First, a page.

[Perhaps Mr. Quraishi is repaying a debt to his political benefactors within the Kuwaiti occupation authorities who discovered him, recognizing his potential to contribute to their right-wing cause, or maybe its his lifelong infatuation with the military, but Ahmed has really strained his own credibility with this paean to Gen. Kayani. Kayani is joined at the hip with Admiral Mullen. To welcome a military intervention by the Pakistani Army is to welcome American intervention in Pakistan’s struggling democracy. Pakistan’s only real hope is for some stout-hearted Pakistani leader, perhaps a doctor, or other respected professional man to come forward and gather popular support to Chief Justice Chaudhry, as he tries to find Pakistan’s “disappeared” and reign-in the all-powerful agencies of Pakistan, who answer to no one.]
… But we are nowhere near that right now. Gen. Kayani certainly has no such thing in mind according to people who have met him.
By AHMED QURAISHI
Monday, 15 February 2010.
ISLAMABAD, Pakistan—”This was my first interaction with the soldier who commands the seventh largest military force on the face of the planet.”
With this catchy line, Dr. Farrukh Saleem began his brief and fascinating account of a meeting with General Ashfaq Parvez Kayani.
On Feb. 10, 2010, Gen. Kayani met a group of Pakistani commentators and security analysts. The briefing was the third since the military began asserting Pakistan’s legitimate security and strategic interests in Afghanistan and the region.
On January 28 and 29, Gen. Kayani told NATO commanders in Brussels that Pakistan’s legitimate security interests will have to be respected.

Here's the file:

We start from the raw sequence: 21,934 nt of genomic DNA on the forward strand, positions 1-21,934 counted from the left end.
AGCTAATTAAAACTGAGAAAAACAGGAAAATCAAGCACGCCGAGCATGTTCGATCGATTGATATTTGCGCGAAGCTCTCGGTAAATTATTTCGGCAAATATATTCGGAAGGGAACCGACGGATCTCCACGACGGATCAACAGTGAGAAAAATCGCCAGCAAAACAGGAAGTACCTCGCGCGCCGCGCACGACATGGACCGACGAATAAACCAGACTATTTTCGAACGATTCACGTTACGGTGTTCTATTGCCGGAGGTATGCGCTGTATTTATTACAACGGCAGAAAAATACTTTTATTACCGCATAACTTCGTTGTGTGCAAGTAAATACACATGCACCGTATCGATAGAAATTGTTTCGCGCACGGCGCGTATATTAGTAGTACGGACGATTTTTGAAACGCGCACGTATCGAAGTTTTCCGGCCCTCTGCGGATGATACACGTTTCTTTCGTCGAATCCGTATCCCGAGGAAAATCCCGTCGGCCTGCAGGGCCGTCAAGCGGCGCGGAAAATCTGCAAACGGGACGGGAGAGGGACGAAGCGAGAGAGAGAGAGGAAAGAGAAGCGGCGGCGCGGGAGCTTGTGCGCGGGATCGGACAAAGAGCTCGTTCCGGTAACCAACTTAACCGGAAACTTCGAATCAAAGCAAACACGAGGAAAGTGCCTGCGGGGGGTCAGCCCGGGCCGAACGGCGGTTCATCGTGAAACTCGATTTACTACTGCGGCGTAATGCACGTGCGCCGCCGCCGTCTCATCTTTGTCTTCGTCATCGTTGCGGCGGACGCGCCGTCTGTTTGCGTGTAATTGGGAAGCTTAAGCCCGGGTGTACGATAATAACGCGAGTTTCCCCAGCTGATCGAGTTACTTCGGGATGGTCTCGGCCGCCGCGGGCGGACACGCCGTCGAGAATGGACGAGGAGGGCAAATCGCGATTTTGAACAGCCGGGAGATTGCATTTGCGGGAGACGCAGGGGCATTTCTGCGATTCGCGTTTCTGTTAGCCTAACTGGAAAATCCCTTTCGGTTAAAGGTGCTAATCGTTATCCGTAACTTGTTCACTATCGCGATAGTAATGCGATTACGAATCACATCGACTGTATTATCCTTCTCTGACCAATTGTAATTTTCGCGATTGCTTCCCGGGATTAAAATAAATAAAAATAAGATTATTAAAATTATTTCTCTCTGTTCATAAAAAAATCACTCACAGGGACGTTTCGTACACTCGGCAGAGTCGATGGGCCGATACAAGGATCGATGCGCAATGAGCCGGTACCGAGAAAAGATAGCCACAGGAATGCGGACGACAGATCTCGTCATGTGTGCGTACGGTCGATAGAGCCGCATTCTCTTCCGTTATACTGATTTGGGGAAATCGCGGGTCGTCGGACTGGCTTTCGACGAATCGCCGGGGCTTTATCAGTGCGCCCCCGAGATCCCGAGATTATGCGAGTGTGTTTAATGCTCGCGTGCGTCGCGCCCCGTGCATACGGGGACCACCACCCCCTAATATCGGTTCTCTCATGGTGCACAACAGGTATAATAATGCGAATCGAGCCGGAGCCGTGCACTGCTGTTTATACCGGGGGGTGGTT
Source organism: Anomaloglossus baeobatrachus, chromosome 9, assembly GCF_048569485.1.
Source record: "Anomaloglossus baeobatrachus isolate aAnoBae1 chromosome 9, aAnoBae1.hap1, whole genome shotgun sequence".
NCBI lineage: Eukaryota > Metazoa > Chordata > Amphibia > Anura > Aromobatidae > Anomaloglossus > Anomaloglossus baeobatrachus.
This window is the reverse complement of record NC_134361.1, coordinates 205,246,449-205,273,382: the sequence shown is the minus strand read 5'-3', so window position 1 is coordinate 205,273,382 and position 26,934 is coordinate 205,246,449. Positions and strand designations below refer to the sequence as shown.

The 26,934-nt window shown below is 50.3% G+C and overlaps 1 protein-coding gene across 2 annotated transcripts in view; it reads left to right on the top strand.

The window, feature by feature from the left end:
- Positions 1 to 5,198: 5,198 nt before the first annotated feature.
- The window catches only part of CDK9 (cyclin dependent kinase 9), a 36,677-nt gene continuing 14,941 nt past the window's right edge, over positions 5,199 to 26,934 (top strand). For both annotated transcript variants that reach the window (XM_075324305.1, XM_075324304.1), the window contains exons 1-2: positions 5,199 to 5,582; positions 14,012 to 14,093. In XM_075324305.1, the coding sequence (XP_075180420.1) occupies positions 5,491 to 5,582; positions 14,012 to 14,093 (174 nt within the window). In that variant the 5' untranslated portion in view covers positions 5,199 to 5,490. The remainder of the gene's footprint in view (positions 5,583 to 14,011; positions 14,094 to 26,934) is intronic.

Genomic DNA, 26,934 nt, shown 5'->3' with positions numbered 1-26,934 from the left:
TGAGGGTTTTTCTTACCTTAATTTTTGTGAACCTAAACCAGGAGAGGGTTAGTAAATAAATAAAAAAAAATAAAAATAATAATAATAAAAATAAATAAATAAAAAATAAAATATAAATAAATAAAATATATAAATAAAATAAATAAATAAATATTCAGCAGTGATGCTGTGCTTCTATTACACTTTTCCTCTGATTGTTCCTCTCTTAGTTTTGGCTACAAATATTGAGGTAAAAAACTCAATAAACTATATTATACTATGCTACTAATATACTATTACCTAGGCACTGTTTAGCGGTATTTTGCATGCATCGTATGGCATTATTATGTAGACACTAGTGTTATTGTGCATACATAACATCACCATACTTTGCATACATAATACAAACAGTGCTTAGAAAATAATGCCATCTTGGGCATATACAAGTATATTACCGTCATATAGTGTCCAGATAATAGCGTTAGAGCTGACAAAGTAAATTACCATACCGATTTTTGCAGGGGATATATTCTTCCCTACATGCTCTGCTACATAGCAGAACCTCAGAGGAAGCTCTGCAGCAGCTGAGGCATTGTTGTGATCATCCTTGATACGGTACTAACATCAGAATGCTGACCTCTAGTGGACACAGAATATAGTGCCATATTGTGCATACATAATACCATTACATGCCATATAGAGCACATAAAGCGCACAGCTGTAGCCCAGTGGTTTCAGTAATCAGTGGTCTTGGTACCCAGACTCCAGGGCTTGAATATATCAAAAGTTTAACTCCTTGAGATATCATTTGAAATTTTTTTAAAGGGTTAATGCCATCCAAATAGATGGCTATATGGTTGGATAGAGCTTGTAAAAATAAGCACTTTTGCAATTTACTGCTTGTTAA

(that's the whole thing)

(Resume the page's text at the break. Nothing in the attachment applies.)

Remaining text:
Earlier, he told Adm. Mike Mullen, Gen. David Petraeus, and Gen. Stanley McChrystal that instead of worrying about appeasing India, Washington better start paying attention to Pakistan.
This is a major development in the eight-year US-led war in Afghanistan.
At one point, Mr. Saleem makes an interesting observation about Gen. Kayani’s cool demeanor.
“Yes, he has the capacity for abstract thought, cold rationality and coarse creativity – all in one,” he says. “And yet he inhales reconstituted tobacco. Yes, he uses a filter and a cigarette holder. Yes, he never takes deep puffs and, yes, he only consumes half a cigarette at a time.”
At another point, Mr. Saleem makes an interesting use of pun. Talking about the general’s smoking habits, he says the following: ‘He knows that some of the things that he is doing are wrong, but still won’t give them up.’
Probably it’s a polite reference to the conspiracy theories that fill the US and British media, or the Am-Brit media, about Pakistan, its military and its intelligence agencies. So some skepticism is natural.
But the best part of his column in The News International was this concluding paragraph:
“I can tell you that I came back both proud but with a painful realisation; proud knowing that our legions are being led by strategic minds and sad to have discovered the much too visible an intellectual gap between our top political brains in Islamabad and our strategic minds at work in Rawalpindi. And what does he think about our politicians? When it’s breezy, hit it easy.
Could it be that the army rules not through the barrel of a gun but because of their intellectual superiority? Could it be that the army rules because our politicians have failed to institutionalize politics? Could it be that the army rules because our political parties do not transcend individual human intentions? Could it be that the army rules because it has structures, mechanisms of social order along with strategic thinking?”
In essence, Mr. Saleem hit at the core reason why the Pakistani military intervenes every time politicians lead the nation to a dead end.
Most importantly, the above reasoning answers even a more important question: Why the military mounts successful interventions and why the politicians can’t muster the moral authority to resist them.